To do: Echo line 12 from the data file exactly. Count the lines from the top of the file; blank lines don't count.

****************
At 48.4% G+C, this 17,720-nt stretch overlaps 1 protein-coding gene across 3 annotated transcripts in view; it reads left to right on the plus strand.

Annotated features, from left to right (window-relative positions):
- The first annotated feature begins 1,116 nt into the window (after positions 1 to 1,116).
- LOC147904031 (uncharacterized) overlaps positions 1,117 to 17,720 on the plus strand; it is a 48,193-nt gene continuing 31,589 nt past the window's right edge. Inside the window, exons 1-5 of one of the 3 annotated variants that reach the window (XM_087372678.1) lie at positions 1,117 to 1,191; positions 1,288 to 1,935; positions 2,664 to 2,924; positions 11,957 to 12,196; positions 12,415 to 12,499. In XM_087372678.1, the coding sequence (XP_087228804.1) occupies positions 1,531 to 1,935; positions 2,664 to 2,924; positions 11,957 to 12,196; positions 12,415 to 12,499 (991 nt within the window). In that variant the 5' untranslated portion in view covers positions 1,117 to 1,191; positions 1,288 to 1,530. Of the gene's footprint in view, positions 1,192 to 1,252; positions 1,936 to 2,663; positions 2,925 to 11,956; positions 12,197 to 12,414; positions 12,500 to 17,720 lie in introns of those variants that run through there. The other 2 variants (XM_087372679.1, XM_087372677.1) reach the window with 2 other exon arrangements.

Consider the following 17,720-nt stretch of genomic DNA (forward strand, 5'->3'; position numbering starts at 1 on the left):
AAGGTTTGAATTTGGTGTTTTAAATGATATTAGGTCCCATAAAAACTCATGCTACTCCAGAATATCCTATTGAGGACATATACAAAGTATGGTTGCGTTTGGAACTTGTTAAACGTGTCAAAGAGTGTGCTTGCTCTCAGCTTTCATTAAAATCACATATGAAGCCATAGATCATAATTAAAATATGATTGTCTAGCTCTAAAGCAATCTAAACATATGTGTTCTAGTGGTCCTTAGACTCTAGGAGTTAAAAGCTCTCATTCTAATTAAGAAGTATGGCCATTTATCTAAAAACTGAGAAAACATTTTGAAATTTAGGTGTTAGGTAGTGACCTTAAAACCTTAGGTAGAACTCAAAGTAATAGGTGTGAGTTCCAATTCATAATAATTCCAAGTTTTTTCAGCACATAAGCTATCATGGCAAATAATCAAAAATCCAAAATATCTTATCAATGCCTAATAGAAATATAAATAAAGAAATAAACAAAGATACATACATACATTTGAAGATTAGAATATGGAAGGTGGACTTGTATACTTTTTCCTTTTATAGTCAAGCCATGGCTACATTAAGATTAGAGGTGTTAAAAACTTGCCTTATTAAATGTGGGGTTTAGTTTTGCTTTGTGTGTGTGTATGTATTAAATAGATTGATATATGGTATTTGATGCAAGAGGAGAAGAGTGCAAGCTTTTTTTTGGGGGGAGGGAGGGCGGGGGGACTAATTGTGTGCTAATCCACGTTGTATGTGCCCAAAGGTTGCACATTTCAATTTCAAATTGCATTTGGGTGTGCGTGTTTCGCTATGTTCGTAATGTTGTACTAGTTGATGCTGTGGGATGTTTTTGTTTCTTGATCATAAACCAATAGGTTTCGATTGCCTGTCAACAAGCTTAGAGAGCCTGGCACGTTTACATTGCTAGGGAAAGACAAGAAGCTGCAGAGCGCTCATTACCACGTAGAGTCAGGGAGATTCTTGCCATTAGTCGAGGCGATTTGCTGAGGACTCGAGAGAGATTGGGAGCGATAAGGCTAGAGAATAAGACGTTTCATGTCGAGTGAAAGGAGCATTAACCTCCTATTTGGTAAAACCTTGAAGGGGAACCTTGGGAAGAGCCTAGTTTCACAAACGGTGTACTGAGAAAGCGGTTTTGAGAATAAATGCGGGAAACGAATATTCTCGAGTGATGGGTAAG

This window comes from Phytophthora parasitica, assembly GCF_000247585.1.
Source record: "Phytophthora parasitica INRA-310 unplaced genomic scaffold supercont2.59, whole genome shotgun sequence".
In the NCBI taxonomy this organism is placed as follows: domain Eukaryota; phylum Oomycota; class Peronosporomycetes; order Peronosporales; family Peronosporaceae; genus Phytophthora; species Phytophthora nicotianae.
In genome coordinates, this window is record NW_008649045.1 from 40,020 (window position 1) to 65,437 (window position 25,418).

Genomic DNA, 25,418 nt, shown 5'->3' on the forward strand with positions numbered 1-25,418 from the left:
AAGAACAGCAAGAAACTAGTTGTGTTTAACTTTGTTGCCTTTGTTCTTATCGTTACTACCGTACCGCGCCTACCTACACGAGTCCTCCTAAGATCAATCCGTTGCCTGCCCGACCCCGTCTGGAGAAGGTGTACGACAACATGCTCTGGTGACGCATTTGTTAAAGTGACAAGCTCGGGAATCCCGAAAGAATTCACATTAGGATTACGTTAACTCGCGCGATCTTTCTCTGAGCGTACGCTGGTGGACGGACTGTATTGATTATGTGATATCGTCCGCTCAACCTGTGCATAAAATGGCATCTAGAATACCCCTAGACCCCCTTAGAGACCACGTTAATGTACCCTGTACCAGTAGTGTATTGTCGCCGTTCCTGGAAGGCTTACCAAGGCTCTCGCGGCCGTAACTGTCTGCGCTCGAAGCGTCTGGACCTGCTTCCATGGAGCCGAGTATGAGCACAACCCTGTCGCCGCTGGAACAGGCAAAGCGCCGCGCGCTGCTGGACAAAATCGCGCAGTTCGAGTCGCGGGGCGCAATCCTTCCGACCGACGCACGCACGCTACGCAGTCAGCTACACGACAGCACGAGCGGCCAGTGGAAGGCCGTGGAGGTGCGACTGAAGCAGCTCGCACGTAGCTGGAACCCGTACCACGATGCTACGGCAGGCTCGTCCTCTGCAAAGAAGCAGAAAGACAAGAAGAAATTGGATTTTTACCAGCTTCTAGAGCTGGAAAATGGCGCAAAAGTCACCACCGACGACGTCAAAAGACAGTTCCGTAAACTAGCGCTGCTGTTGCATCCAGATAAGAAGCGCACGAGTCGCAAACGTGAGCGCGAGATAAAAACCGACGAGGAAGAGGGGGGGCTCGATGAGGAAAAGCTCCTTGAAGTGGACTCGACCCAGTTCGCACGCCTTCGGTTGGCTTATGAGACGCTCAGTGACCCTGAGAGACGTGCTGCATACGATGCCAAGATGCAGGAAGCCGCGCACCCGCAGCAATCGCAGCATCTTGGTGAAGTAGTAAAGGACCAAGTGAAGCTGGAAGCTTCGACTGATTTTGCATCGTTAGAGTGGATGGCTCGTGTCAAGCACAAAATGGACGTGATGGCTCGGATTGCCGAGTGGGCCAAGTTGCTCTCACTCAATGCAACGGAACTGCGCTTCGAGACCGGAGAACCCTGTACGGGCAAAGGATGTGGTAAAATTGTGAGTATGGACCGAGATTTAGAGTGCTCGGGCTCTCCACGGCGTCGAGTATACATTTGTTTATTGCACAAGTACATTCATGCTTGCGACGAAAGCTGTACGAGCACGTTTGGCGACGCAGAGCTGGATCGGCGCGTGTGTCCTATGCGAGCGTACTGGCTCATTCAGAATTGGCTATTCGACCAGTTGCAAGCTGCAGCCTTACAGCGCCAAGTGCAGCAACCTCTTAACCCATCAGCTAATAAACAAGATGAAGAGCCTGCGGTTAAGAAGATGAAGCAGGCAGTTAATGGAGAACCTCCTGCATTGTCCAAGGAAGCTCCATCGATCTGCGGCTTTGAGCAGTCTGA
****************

AAGAACAGCAAGAAACTAGTTGTGTTTAACTTTGTTGCCTTTGTTCTTATCGTTACTACCGTACCGCGCCTACCTACACGAGTCCTCCTAAGATCAATCCGTTGCCTGCCCGACCCCGTCTGGAGAAGGTGTACGACAACATGCTCTGGTGACGCATTTGTTAAAGTGACAAGCTCGGGAATCCCGAAAGAATTCACATTAGGATTACGTTAACTCGCGCGATCTTTCTCTGAGCGTACGCTGGTGGACGGACTGTATTGATTATGTGATATCGTCCGCTCAACCTGTGCATAAAATGGCATCTAGAATACCCCTAGACCCCCTTAGAGACCACGTTAATGTACCCTGTACCAGTAGTGTATTGTCGCCGTTCCTGGAAGGCTTACCAAGGCTCTCGCGGCCGTAACTGTCTGCGCTCGAAGCGTCTGGACCTGCTTCCATGGAGCCGAGTATGAGCACAACCCTGTCGCCGCTGGAACAGGCAAAGCGCCGCGCGCTGCTGGACAAAATCGCGCAGTTCGAGTCGCGGGGCGCAATCCTTCCGACCGACGCACGCACGCTACGCAGTCAGCTACACGACAGCACGAGCGGCCAGTGGAAGGCCGTGGAGGTGCGACTGAAGCAGCTCGCACGTAGCTGGAACCCGTACCACGATGCTACGGCAGGCTCGTCCTCTGCAAAGAAGCAGAAAGACAAGAAGAAATTGGATTTTTACCAGCTTCTAGAGCTGGAAAATGGCGCAAAAGTCACCACCGACGACGTCAAAAGACAGTTCCGTAAACTAGCGCTGCTGTTGCATCCAGATAAGAAGCGCACGAGTCGCAAACGTGAGCGCGAGATAAAAACCGACGAGGAAGAGGGGGGGCTCGATGAGGAAAAGCTCCTTGAAGTGGACTCGACCCAGTTCGCACGCCTTCGGTTGGCTTATGAGACGCTCAGTGACCCTGAGAGACGTGCTGCATACGATGCCAAGATGCAGGAAGCCGCGCACCCGCAGCAATCGCAGCATCTTGGTGAAGTAGTAAAGGACCAAGTGAAGCTGGAAGCTTCGACTGATTTTGCATCGTTAGAGTGGATGGCTCGTGTCAAGCACAAAATGGACGTGATGGCTCGGATTGCCGAGTGGGCCAAGTTGCTCTCACTCAATGCAACGGAACTGCGCTTCGAGACCGGAGAACCCTGTACGGGCAAAGGATGTGGTAAAATTGTGAGTATGGACCGAGATTTAGAGTGCTCGGGCTCTCCACGGCGTCGAGTATACATTTGTTTATTGCACAAGTACATTCATGCTTGCGACGAAAGCTGTACGAGCACGTTTGGCGACGCAGAGCTGGATCGGCGCGTGTGTCCTATGCGAGCGTACTGGCTCATTCAGAATTGGCTATTCGACCAGTTGCAAGCTGCAGCCTTACAGCGCCAAGTGCAGCAACCTCTTAACCCATCAGCTAATAAACAAGATGAAGAGCCTGCGGTTAAGAAGATGAAGCAGGCAGTTAATGGAGAACCTCCTGCATTGTCCAAGGAAGCTCCATCGATCTGCGGCTTTGAGCAGTCTGA